Capturing accurate data removes the guesswork from analysis. Users typically eliminate one or more design-build-test cycles from the product development process. This saves hundreds of thousands of dollars and accelerates time to market.
During manufacturing, testing is done to ensure quality and that the part conforms to industry and customer standards. This could include part defects or subsystem issues (such as unacceptable noise or vibration levels) that fail to meet a predetermined criterion.
Catching defects before the product leaves the manufacturing floor reduces manufacturing costs and warranty claims while keeping customers satisfied. At one time, and still in some cases, quality was determined physically (that is, by listening or visual inspection) to detect objectional noises such as motor noise, brake squeals, belt noise and rattles. Today, manufacturers are replacing highly subjective and error-prone processes with objective physics-based quality inspection. These systems employ industry standards, test data and jury evaluations as a baseline for determining if a part or assembly passes quality inspection.
But how do these systems translate subjective terms such as quality into objective PASS/FAIL determination? In the case of noise, the process often begins with a jury evaluation method to determine how people hear sounds. Groups of people rate different sounds using a statistical method—that is, they identify noise that is deemed to be objectionable. That data is then analyzed using psychoacoustics to understand how people perceive sounds and determine an acceptable noise range.
Using the jury results, metrics are modeled to score the performance of a product that is being manufactured. At the end of production, products are checked by quality inspection systems and assigned a PASS/FAIL rating. Listen to this podcast to learn how a leading automotive supplier employs the process:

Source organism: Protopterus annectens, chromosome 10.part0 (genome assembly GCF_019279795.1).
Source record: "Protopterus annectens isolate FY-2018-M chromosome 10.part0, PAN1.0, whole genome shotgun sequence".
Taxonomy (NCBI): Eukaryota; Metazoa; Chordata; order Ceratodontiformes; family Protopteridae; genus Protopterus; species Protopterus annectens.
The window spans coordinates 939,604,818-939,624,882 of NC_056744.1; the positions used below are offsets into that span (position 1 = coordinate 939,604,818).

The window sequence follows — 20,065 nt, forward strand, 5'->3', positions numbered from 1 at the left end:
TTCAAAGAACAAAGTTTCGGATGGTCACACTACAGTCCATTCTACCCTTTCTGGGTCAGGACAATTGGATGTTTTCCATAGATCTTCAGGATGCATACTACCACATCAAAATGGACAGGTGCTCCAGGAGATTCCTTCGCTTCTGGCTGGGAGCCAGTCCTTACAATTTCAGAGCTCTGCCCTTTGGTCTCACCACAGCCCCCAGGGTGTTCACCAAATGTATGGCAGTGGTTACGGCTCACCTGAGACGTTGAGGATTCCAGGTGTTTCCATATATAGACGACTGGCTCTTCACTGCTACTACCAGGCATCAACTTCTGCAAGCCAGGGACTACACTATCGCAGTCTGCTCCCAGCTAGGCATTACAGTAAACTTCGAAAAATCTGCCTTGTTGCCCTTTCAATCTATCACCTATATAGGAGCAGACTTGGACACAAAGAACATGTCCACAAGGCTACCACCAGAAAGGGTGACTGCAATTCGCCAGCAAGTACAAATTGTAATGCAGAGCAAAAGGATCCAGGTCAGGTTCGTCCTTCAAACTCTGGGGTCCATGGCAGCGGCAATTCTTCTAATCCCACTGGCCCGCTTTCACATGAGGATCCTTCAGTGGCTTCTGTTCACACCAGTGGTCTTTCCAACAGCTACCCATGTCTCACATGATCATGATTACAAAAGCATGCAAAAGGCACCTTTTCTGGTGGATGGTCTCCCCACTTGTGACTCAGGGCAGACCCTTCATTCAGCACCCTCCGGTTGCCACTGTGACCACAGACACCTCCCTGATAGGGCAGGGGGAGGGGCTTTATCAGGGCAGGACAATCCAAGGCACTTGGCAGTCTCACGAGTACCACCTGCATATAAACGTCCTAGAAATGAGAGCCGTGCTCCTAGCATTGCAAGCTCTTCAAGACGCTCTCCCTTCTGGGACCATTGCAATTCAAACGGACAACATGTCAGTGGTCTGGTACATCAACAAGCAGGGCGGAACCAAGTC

The process has roots in the 1960s, where it was instrumental in the development of rockets and later space shuttle programs. Listen to this podcast to learn more:
Signalysis is a leading provider of such systems. According to the company’s president and founder, Neil Coleman, the key is to systematically measure and interpret signals originating from the product or system.
“Suppliers come to us to help ensure quality,” he said. “In the case of noise inspection, we help by selecting the right measurement sensor, whether it be an accelerometer, vibrometer or microphone. Once these measurements are obtained, the data is analyzed with complex algorithms such as frequency domain, time domain analysis, order domain and so on. This helps us to create a metric that we can scale and linearize so that limits can be adjusted to what is acceptable to the customer.”
All of this is pulled together in a software-driven quality inspection system that allows manufacturers to quickly and accurately determine if a motor or gearbox passes the quality criteria and meets the standards of the industry and customer.
Troubleshooting Equipment Failure
Despite the best maintenance steps, all equipment will likely fail at some point. Test systems help to identify the location and extent of problems that exist so that decisions regarding corrective action or replacement can be made.
From CNC equipment to robotics, today’s manufacturing floors are populated with equipment driven by servo motors. And when a servo isn’t working, production is severely impacted.